Police initiate online reports


(Graphic by Steph Truong)

For the first time ever, the Waterloo Regional Police Service (WRPS) is offering a new non-emergency online reporting system.

The online service option allows non-emergency reports to be made over the Internet on the WRPS website.

Once submitted, reports will generate an email response that includes a temporary copy of the report and an occurrence tracking number.

Police will then evaluate the statement and another e-mail with a copy of the report and the permanent occurrence number is sent to the submitter at no cost.  If needed, a police officer will follow up directly.

“If you have an incident where you have something stolen from your vehicle or you have damage to your car, those two can be reported online,” said Alana Holtom, corporate communications coordinator for the WRPS.

“Theft under $5,000 can be reported, damage to property can be put online as well. Loss of property as well, that isn’t criminal but if it is something that you want to report, you can report that online as well.”

The new system was created to not only give the residents more options in terms of reporting and feeling comfortable in those options, but it also will help police focus on the more urgent 911 calls. This system helps the police work out their priorities.

“For example, if CDs were stolen from your car, you might be waiting for a while for an officer to come to your house. This new system is more convenient,” Holtom explained.

“From a policing standpoint, its more convenient for us as well. We can document the incident through our system but we don’t have to necessarily respond through a uniform patrol officer, it allows the officer to document more urgent calls.”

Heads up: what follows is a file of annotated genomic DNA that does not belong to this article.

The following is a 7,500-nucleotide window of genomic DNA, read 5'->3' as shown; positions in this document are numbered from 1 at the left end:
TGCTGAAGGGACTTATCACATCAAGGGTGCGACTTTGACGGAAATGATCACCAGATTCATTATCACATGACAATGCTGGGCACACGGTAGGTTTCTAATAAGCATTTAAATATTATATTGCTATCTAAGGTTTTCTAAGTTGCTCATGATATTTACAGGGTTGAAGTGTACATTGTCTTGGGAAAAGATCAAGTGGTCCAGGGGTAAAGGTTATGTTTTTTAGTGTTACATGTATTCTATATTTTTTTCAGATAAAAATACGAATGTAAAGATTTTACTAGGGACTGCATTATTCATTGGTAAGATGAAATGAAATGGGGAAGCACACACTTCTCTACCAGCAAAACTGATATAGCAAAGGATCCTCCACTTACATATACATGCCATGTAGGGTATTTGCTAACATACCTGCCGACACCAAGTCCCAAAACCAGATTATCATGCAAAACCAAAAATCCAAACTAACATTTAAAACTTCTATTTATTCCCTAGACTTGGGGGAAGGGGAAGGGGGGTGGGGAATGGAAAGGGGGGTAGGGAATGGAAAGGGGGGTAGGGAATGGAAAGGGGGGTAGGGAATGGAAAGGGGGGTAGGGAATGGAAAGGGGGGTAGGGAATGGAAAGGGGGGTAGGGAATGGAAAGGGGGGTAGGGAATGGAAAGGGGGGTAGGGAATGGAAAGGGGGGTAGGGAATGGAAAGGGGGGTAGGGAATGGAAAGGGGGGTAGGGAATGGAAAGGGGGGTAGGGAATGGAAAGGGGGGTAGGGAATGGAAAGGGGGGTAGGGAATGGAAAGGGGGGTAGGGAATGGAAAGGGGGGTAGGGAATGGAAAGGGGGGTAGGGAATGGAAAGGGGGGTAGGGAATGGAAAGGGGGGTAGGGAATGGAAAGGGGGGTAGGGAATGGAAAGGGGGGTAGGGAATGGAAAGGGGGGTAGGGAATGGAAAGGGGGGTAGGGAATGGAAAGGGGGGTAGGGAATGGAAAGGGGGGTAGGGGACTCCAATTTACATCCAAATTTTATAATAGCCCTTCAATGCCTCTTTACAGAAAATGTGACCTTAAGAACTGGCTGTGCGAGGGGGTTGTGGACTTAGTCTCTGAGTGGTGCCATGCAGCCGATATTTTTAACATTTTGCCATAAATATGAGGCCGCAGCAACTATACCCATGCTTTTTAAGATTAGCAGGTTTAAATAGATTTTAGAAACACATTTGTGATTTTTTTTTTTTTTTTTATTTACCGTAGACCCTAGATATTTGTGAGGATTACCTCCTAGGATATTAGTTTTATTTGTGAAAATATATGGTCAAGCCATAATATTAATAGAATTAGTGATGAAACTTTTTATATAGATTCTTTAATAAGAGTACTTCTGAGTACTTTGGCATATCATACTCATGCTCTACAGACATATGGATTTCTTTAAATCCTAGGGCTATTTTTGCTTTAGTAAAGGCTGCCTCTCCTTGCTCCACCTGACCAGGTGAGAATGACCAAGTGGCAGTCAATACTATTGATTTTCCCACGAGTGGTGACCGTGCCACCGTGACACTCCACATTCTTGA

The new system has already had some success within its first couple weeks of operations.

With reports first available for submission on Oct. 29, Holtom shared that the Waterloo Region Police received numerous online reports of theft and lost property in its first week.

“It is something that the people are interested in, something that is convenient for them and it’s something that we’re pleased to offer to our residents,” Holtom said.

The new system has already made Waterloo residents feel more comfortable about contacting the police. Waterloo resident David Churns claims that though he hasn’t had to contact the police for damage or stolen property, he finds comfort in knowing that the system is still there.

“The only thing I’ve ever really worried about is any kind of damage made to my car and I know that it’s certainly not something that warrants a 911 call,” Churns said.

“This way, I don’t have to take drastic measures to report a minor incident, but I know that the police will still acknowledge my situation.”

Holtom also reiterated that all reports that are made online are processed through the WRPS Records Management System and will be given the same examination and statistical investigation as reports filed by a police officer.

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